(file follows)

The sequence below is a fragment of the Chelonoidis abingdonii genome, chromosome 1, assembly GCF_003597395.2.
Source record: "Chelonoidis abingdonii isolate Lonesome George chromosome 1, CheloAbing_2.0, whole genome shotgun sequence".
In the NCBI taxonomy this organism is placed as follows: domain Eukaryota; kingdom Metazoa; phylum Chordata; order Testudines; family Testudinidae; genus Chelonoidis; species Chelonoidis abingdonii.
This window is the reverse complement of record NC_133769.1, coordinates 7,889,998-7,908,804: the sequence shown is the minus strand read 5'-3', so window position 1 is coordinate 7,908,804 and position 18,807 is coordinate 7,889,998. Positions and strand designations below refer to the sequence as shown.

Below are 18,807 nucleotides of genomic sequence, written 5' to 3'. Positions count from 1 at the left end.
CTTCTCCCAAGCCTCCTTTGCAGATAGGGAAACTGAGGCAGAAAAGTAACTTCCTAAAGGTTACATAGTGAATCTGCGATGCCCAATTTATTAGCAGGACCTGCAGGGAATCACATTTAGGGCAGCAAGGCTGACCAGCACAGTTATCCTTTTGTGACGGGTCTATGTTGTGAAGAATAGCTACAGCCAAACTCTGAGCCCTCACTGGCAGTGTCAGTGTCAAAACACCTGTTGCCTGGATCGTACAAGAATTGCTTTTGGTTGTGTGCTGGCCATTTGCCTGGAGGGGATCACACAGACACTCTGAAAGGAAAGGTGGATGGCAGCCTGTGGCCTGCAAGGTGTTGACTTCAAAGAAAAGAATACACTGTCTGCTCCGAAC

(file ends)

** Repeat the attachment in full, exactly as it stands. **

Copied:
The sequence below is a fragment of the Chelonoidis abingdonii genome, chromosome 1, assembly GCF_003597395.2.
Source record: "Chelonoidis abingdonii isolate Lonesome George chromosome 1, CheloAbing_2.0, whole genome shotgun sequence".
In the NCBI taxonomy this organism is placed as follows: domain Eukaryota; kingdom Metazoa; phylum Chordata; order Testudines; family Testudinidae; genus Chelonoidis; species Chelonoidis abingdonii.
This window is the reverse complement of record NC_133769.1, coordinates 7,889,998-7,908,804: the sequence shown is the minus strand read 5'-3', so window position 1 is coordinate 7,908,804 and position 18,807 is coordinate 7,889,998. Positions and strand designations below refer to the sequence as shown.

Below are 18,807 nucleotides of genomic sequence, written 5' to 3'. Positions count from 1 at the left end.
CTTCTCCCAAGCCTCCTTTGCAGATAGGGAAACTGAGGCAGAAAAGTAACTTCCTAAAGGTTACATAGTGAATCTGCGATGCCCAATTTATTAGCAGGACCTGCAGGGAATCACATTTAGGGCAGCAAGGCTGACCAGCACAGTTATCCTTTTGTGACGGGTCTATGTTGTGAAGAATAGCTACAGCCAAACTCTGAGCCCTCACTGGCAGTGTCAGTGTCAAAACACCTGTTGCCTGGATCGTACAAGAATTGCTTTTGGTTGTGTGCTGGCCATTTGCCTGGAGGGGATCACACAGACACTCTGAAAGGAAAGGTGGATGGCAGCCTGTGGCCTGCAAGGTGTTGACTTCAAAGAAAAGAATACACTGTCTGCTCCGAAC